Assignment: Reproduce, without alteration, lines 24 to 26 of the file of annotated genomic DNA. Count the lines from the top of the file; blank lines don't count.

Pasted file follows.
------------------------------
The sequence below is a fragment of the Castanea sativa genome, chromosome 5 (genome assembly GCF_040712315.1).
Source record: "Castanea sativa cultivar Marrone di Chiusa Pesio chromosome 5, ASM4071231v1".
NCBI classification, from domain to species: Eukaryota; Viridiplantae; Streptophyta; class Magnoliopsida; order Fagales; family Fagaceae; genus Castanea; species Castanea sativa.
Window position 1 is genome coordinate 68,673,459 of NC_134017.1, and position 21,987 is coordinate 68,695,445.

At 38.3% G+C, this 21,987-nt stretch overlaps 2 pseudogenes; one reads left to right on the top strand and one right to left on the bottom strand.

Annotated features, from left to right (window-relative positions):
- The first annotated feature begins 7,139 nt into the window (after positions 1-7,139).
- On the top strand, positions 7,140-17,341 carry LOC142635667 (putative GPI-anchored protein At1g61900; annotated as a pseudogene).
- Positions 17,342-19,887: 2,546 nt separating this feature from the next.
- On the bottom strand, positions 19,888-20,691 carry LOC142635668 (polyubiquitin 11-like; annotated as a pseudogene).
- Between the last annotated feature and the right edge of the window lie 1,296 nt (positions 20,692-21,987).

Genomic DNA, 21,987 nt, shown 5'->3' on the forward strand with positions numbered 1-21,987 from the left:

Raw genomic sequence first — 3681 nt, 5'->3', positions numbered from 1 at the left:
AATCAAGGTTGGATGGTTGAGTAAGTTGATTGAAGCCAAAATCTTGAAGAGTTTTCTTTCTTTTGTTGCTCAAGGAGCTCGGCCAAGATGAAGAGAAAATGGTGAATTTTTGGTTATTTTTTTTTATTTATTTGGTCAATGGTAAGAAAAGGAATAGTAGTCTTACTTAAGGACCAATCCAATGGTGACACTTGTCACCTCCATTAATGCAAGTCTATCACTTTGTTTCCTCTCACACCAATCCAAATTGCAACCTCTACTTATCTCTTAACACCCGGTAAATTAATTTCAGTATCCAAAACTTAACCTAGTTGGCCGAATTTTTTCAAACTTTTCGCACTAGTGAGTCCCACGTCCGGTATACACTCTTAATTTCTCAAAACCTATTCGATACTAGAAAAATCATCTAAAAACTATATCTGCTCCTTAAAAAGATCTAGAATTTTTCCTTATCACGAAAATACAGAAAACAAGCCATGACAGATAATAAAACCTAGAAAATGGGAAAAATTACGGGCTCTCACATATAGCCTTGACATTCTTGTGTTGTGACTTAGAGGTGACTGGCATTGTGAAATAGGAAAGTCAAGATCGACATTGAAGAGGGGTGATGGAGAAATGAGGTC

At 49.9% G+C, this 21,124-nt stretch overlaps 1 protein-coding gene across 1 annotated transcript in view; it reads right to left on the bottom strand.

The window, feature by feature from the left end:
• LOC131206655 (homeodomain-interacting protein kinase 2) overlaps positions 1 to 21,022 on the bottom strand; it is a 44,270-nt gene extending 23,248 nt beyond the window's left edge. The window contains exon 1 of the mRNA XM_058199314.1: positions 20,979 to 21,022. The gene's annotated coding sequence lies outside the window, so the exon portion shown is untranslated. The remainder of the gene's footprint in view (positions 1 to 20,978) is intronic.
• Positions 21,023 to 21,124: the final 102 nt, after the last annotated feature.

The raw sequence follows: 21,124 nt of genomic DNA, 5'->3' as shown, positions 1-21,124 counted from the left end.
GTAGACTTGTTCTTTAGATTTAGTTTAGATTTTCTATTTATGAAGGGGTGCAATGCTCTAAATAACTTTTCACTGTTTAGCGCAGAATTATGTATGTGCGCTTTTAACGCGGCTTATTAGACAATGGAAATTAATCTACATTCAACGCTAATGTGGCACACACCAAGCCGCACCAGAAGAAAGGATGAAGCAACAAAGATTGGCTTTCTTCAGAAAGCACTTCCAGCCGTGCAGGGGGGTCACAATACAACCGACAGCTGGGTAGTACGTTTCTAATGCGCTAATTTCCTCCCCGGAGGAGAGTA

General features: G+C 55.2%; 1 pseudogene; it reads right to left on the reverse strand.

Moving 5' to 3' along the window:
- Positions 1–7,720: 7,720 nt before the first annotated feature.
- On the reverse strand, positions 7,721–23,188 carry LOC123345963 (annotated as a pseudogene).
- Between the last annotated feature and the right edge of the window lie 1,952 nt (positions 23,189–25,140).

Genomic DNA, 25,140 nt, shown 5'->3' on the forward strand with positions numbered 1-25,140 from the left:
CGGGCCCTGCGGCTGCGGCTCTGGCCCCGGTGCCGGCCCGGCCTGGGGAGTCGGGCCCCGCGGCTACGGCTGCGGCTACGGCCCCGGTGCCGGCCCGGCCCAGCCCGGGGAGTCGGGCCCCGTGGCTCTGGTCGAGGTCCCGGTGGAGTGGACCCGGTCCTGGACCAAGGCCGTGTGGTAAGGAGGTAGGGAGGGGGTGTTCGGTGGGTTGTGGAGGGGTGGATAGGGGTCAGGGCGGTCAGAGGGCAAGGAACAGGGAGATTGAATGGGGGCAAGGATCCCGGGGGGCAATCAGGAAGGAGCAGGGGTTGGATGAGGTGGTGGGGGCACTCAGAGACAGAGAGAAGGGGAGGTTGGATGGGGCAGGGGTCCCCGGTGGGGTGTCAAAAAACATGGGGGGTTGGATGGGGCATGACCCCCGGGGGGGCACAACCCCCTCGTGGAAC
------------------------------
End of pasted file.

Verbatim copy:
- On the reverse strand, positions 7,721–23,188 carry LOC123345963 (annotated as a pseudogene).
- Between the last annotated feature and the right edge of the window lie 1,952 nt (positions 23,189–25,140).

Genomic DNA, 25,140 nt, shown 5'->3' on the forward strand with positions numbered 1-25,140 from the left: